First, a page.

Thanks for your response. I used reference types for Widgets and RenderObjects (primitives output by the Widgets, e.g. Text, Rectangle, etc.) because:
Each Widget represents one UI element that has a unique identity in the application as it is displayed at only one location on the screen. Being able to easily create many detached objects representing the same interactive element didn't seem useful to me.
Both types are organized as tree structures. And implementing them as reference types allows for all updates to Widgets and their outputted RenderObjects to to be resolved inside each Widget. On the next render cycle, the whole tree state will be up to date without any special update logic.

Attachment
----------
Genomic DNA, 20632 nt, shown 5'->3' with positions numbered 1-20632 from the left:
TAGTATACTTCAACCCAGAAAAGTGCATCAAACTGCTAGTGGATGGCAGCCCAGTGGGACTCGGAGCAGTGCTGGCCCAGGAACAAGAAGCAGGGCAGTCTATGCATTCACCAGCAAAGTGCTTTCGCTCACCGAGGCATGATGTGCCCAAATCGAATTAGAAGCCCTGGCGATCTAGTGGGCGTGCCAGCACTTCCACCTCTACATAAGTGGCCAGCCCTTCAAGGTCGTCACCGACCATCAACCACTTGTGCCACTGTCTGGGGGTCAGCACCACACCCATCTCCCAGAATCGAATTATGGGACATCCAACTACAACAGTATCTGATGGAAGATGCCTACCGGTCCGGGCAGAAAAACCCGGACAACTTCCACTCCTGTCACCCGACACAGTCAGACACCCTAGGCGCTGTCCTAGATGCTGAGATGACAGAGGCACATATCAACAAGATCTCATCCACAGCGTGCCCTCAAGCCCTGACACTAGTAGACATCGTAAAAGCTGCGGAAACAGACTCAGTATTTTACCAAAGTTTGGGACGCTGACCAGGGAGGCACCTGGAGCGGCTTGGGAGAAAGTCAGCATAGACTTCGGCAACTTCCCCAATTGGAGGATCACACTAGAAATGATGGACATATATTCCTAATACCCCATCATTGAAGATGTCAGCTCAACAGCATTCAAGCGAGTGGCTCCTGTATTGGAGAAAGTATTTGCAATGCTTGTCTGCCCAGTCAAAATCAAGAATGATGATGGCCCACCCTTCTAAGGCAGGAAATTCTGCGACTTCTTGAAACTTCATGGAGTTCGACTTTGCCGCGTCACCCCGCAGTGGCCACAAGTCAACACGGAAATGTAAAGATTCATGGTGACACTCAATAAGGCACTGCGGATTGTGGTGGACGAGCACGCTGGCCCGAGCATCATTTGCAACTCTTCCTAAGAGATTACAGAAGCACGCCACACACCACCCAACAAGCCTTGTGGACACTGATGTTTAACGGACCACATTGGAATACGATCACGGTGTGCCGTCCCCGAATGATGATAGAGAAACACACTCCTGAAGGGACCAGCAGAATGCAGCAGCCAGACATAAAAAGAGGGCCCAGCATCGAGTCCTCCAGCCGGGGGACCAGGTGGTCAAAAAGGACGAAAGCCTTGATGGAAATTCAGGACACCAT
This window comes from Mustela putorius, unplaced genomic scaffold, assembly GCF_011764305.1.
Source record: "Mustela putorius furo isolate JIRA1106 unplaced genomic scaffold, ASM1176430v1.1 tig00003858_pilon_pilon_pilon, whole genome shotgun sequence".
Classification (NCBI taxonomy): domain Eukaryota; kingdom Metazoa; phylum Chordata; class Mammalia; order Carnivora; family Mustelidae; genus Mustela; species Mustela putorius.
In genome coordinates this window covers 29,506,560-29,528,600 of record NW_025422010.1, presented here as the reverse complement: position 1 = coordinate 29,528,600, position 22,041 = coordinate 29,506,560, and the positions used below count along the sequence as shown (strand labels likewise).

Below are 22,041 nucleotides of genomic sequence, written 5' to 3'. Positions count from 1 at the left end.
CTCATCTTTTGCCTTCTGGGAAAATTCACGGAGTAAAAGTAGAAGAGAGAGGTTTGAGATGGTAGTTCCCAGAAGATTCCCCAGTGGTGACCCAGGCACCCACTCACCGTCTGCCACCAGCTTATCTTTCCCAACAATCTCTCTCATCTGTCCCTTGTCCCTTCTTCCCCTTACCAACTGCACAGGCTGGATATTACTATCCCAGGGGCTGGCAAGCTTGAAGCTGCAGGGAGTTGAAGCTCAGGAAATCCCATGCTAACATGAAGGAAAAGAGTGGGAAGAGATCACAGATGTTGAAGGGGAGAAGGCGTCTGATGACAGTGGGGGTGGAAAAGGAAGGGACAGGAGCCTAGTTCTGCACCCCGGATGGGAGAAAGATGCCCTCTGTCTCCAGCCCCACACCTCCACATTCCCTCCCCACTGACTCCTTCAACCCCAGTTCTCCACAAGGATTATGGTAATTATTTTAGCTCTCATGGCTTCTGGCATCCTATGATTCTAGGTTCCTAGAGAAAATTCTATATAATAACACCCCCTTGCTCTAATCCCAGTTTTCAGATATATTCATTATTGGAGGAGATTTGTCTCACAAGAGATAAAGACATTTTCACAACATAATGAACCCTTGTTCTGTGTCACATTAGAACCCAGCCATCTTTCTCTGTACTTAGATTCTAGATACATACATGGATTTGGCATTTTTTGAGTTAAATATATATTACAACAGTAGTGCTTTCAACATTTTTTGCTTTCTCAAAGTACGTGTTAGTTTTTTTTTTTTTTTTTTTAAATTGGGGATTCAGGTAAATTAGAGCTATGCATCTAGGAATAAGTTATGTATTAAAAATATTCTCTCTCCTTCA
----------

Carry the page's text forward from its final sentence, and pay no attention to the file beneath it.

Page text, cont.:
There are edge cases where things need to be hacked together somehow to get a specific look or functionality. One function facilitating this is the ability to hold references to Widgets outside of their direct parents and do anything with them. Normally you define custom Widgets that are composed of multiple pre defined Widgets to create your views. If you want to you can assign a Reference (actual class in the framework) to each Widget which will always point to that Widget after it has been mounted. That way, not only the direct parent, say a layout Widget such as Row or Column can access their children, but also the custom Widget you defined for your view. This gives you the ability to hack something together.